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Jill Olofsson « Visiting Scientist » seminar

10.04.2017 - Marc-Ridet (INRA Auzeville campus)

Jill Olofsson « Visiting Scientist » seminar
Jill Olofsson will give a seminar « Next generation biogeography and the origins of adaptive novelties » on wednesday, October 04th at 11:00 a.m in the Marc-Ridet conference room.

Jill Olofsson is a postdoctoral researcher in the Plant Molecular Evolution group at Sheffield University, UK. The group studies the evolutionary origins of complex traits, with a special focus on the evolution of C4 photosynthesis, a complex trait that evolved multiple times independently over the history of angiosperms. Using a combination of genomic, transcriptomic, phenotypic, and ecological data the group traces the origin of adaptive mutations and their subsequent spread through time and space.

Jill Olofsson

The research answers evolutionary important questions about how complex traits are assembled and how environmental changes drive the evolution of novel ecological innovations. While the group investigate the evolution of C4 photosynthesis across distantly related families the main focus of Jill’s research is on the tropical grass Alloteropsis semialata, which is the only known taxon including C3, C3-C4 intermediate,  and C4 populations. This remarkable phenotypic variation allows for detailed studies of the evolutionary and genomic dynamics involved in the assembly of a C4 cycle.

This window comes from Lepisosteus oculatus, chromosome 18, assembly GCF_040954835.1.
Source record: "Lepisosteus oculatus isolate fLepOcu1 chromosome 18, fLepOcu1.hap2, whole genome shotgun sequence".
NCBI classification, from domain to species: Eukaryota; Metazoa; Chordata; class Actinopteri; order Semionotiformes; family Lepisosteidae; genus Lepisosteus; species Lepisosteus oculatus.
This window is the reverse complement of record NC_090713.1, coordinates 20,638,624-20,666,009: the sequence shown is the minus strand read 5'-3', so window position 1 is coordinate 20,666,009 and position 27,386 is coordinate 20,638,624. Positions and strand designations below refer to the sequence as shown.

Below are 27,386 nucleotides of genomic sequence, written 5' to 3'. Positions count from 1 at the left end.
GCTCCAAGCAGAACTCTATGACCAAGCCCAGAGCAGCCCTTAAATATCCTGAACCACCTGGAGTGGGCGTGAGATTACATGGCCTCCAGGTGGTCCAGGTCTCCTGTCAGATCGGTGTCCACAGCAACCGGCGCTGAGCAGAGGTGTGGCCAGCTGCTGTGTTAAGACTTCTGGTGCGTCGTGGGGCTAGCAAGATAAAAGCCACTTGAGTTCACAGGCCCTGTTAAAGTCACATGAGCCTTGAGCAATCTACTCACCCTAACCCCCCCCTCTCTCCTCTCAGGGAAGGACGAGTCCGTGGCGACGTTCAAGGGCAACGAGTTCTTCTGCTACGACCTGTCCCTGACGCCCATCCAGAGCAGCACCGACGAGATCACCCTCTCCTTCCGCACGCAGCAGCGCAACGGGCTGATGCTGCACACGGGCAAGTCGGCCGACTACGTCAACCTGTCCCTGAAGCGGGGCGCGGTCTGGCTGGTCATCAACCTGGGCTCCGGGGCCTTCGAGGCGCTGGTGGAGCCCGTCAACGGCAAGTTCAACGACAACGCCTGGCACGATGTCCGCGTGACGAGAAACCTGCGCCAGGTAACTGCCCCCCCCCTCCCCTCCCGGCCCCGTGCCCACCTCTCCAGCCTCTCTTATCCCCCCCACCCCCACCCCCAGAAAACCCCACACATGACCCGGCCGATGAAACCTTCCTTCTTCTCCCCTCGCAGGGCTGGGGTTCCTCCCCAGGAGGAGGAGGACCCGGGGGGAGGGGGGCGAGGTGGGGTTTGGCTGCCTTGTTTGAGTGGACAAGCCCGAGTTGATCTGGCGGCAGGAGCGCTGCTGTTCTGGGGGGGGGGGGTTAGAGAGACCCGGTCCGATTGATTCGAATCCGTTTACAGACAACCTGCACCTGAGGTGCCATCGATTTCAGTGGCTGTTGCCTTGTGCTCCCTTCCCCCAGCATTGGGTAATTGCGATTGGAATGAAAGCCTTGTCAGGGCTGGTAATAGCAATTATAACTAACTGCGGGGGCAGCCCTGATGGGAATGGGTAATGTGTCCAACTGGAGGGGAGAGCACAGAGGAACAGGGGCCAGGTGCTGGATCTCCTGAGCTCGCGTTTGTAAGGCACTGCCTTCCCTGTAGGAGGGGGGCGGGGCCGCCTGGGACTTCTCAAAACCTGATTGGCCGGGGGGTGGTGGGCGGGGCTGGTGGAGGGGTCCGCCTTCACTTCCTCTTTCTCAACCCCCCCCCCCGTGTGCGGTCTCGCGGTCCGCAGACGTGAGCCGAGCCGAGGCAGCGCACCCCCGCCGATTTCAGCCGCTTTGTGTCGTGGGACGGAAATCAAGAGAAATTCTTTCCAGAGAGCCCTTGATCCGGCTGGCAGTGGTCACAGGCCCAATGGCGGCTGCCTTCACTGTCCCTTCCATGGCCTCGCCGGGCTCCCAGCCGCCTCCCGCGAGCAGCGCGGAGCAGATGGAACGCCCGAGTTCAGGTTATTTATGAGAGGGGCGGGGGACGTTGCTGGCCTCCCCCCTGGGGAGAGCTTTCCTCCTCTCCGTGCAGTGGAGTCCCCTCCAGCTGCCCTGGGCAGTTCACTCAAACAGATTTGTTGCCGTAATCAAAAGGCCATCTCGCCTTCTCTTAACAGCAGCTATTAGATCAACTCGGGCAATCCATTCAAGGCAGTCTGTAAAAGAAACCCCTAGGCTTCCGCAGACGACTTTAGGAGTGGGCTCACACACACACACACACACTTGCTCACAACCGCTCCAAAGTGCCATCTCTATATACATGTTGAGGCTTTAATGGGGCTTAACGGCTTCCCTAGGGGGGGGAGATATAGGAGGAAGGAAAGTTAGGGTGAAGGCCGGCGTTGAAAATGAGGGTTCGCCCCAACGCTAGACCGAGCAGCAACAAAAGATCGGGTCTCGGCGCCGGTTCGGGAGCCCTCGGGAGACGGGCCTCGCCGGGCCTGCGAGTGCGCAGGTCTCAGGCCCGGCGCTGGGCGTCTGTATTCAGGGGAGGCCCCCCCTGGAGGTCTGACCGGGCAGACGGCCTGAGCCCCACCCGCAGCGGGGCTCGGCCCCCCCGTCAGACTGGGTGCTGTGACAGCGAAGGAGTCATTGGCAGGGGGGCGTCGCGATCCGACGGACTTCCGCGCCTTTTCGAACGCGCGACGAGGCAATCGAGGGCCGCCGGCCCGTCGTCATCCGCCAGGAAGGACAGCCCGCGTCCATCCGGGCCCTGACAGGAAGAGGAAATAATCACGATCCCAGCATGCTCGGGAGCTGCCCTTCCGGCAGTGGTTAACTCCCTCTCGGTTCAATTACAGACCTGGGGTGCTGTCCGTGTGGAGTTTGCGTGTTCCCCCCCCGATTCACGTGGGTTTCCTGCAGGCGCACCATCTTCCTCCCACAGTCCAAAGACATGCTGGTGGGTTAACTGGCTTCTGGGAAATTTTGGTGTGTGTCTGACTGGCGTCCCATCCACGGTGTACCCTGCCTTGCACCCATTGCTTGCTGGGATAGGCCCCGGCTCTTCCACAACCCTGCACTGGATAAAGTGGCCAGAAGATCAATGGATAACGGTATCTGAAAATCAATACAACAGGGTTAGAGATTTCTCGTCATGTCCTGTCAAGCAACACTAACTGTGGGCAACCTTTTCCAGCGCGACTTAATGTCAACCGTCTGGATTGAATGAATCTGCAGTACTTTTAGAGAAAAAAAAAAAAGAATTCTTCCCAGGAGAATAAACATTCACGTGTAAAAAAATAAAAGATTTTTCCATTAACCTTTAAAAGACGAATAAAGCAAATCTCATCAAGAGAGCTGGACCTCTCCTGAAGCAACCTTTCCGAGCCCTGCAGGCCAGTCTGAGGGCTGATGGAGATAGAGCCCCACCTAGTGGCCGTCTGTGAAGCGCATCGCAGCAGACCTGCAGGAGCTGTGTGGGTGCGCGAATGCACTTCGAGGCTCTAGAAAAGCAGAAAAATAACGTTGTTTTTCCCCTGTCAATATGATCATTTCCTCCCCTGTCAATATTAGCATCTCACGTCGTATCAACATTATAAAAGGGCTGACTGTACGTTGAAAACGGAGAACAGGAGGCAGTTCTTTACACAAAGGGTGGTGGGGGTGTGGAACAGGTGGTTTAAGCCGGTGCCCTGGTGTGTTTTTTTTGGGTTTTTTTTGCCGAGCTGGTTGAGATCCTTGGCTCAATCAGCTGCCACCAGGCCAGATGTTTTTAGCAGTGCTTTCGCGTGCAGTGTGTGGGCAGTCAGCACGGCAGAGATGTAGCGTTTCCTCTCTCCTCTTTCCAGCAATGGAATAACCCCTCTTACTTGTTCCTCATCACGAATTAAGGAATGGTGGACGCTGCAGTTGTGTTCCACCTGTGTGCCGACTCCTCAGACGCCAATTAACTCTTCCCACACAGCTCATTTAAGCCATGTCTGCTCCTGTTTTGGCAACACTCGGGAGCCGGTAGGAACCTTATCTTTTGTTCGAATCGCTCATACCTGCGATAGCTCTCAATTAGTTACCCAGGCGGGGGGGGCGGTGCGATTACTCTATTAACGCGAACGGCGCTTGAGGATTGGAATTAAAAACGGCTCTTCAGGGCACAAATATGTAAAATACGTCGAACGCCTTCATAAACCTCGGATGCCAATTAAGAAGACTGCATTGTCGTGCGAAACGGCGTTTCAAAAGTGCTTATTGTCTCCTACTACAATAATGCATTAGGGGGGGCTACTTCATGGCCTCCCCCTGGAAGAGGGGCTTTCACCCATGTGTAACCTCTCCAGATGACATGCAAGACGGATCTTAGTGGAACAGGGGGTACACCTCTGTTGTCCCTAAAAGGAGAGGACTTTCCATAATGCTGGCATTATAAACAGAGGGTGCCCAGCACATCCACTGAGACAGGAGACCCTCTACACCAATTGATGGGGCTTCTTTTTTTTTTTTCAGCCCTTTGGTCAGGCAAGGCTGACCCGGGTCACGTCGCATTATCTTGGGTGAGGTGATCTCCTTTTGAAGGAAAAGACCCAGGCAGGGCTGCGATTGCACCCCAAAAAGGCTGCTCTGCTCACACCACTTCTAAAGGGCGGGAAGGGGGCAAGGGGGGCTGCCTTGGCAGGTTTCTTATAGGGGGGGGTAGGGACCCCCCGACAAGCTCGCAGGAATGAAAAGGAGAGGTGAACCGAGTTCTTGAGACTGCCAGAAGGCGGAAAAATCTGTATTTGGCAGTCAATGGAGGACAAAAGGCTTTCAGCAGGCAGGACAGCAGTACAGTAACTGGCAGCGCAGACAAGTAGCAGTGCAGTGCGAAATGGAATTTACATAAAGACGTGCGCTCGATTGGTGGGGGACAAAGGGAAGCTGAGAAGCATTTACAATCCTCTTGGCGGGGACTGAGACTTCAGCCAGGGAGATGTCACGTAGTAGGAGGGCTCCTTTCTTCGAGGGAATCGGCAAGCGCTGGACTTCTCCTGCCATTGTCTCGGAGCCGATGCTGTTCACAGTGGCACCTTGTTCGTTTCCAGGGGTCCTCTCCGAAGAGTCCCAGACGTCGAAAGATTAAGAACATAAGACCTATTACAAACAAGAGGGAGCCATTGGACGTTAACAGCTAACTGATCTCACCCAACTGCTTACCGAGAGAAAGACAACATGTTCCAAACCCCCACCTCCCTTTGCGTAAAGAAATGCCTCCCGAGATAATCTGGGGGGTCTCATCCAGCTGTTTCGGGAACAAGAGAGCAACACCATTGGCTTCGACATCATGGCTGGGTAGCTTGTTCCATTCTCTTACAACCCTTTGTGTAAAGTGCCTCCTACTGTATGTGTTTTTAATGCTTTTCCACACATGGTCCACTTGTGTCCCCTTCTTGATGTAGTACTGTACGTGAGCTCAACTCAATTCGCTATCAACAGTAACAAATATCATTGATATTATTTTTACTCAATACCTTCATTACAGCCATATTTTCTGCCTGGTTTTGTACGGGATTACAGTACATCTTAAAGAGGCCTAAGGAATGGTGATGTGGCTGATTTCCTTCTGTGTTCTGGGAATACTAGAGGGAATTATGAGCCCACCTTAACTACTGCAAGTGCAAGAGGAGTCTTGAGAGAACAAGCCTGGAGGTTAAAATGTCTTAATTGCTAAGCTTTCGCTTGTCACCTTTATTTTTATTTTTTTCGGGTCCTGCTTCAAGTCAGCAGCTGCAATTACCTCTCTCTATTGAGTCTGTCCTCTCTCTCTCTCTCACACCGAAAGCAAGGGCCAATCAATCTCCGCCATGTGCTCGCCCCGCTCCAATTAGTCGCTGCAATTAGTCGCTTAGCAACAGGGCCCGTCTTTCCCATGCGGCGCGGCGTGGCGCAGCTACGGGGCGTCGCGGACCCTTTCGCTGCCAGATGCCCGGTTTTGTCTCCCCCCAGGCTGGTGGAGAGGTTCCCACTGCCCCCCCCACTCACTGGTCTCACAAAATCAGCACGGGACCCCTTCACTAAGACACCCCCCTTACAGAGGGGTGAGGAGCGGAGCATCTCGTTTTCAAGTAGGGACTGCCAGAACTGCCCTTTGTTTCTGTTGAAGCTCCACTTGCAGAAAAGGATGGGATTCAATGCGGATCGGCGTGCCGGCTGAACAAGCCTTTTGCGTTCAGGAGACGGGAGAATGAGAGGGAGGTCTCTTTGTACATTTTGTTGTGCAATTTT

Although the main focus of the Plant Molecular Evolution group is the study of the evolution of complex traits the group also studies the biogeographic history of selected plant lineages. In collaboration with Guillume Besnard, Jill is currently studying the biogeographic history of the olive family (Oleceaea) using a next generation sequencing (NGS) approach. Jill has together with other members of the Plant Molecular Evolution Group developed a method for analyses of low coverage NGS data which makes it possible not only to investigate the history of high copy number genomic regions, such as the chloroplast or the ribosomal DNA, but also to gain knowledge of the evolutionary history of the nuclear genome. Combining information of different parts of the genome allows for detailed analyses of the biogeographic history of the olive family as well as shedding light on the ecology of the domestication of olive and the ecological dynamics of wild olive populations.